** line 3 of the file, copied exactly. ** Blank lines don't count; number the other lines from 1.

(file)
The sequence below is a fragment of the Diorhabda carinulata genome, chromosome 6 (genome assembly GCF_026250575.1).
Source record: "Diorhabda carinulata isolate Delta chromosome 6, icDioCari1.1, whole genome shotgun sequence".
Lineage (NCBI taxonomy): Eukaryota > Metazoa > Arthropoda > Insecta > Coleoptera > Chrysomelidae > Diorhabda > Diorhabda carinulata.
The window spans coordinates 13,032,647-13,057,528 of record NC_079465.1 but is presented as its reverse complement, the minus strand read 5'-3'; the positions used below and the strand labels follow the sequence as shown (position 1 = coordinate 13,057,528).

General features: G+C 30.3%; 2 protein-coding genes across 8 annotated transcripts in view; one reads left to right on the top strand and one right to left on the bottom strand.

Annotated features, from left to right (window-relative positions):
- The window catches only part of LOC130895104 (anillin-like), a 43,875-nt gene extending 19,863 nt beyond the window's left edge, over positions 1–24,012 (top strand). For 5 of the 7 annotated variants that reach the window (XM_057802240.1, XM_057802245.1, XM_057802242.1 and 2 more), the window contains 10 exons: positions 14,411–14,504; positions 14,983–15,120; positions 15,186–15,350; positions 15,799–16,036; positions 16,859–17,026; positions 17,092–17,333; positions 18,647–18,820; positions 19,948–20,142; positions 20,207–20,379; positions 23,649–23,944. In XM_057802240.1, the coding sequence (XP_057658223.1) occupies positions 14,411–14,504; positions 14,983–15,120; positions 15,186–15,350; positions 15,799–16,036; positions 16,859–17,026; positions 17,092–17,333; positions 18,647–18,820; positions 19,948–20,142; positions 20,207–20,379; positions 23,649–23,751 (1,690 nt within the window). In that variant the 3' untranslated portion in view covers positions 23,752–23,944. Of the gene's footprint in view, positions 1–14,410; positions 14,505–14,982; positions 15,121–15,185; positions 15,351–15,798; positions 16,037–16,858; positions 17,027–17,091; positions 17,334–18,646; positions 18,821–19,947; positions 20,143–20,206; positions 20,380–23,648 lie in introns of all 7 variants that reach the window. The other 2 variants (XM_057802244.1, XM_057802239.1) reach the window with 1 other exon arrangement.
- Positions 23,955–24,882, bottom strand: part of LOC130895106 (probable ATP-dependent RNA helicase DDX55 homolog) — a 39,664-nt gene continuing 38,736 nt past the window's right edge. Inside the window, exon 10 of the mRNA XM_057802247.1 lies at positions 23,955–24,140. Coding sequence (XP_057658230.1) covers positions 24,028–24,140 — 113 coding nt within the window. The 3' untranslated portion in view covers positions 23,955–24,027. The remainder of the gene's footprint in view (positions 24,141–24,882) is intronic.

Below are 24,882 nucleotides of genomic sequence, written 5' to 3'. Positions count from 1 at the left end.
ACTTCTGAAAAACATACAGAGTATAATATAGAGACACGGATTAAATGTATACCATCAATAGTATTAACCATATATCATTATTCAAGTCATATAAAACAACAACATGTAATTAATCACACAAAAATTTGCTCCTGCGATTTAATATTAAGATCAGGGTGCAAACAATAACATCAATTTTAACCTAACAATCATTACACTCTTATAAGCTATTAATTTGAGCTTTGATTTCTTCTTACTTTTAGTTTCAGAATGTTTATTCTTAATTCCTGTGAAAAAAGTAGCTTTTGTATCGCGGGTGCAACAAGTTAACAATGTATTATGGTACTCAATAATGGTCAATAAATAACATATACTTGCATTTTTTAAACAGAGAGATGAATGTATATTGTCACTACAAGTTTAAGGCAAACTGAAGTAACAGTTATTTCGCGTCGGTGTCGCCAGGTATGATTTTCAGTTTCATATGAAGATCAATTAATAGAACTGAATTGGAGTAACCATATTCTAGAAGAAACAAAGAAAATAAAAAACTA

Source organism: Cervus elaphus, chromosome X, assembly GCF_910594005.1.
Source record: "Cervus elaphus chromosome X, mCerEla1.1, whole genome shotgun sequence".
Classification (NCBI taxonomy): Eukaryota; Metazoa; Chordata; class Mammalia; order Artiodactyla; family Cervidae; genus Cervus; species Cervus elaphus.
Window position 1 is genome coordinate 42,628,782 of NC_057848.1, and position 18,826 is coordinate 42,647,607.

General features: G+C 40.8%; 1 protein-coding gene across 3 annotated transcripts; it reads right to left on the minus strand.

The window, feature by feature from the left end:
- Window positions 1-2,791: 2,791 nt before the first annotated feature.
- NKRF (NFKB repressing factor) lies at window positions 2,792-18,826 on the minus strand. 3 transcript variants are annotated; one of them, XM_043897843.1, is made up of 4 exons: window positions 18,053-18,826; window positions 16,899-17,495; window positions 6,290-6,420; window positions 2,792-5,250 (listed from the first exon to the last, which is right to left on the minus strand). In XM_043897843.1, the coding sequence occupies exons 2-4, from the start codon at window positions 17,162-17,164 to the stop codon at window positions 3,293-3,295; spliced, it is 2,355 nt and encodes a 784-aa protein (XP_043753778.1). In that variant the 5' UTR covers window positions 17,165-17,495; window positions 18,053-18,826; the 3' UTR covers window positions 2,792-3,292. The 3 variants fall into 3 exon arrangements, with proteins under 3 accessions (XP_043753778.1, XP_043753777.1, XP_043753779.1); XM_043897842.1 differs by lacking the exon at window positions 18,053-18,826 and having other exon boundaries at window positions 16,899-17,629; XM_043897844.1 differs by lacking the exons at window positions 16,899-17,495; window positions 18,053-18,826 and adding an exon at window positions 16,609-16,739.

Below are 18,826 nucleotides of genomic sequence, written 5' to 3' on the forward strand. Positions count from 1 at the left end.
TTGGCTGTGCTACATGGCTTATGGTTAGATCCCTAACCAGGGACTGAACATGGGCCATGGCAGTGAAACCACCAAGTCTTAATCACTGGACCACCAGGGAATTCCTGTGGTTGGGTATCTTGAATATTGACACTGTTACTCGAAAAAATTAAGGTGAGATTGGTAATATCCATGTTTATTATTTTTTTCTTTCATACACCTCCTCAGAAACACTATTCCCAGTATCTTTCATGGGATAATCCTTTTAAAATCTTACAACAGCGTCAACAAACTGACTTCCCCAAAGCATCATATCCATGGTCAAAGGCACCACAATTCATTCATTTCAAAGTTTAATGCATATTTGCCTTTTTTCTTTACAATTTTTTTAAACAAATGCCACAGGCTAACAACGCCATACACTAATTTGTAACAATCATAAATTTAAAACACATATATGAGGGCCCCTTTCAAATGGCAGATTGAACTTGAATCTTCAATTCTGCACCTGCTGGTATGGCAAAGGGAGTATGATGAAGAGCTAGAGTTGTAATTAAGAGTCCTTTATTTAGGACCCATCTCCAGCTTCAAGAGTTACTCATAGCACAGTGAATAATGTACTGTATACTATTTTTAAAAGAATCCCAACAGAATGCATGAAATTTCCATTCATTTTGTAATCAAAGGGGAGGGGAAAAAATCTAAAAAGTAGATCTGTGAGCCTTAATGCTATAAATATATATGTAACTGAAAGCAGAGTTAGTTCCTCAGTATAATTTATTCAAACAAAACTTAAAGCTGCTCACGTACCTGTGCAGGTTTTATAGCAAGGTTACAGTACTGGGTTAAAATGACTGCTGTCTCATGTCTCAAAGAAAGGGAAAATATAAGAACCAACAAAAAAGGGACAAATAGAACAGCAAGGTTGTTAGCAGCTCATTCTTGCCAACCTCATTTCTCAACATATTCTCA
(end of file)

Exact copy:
Lineage (NCBI taxonomy): Eukaryota > Metazoa > Arthropoda > Insecta > Coleoptera > Chrysomelidae > Diorhabda > Diorhabda carinulata.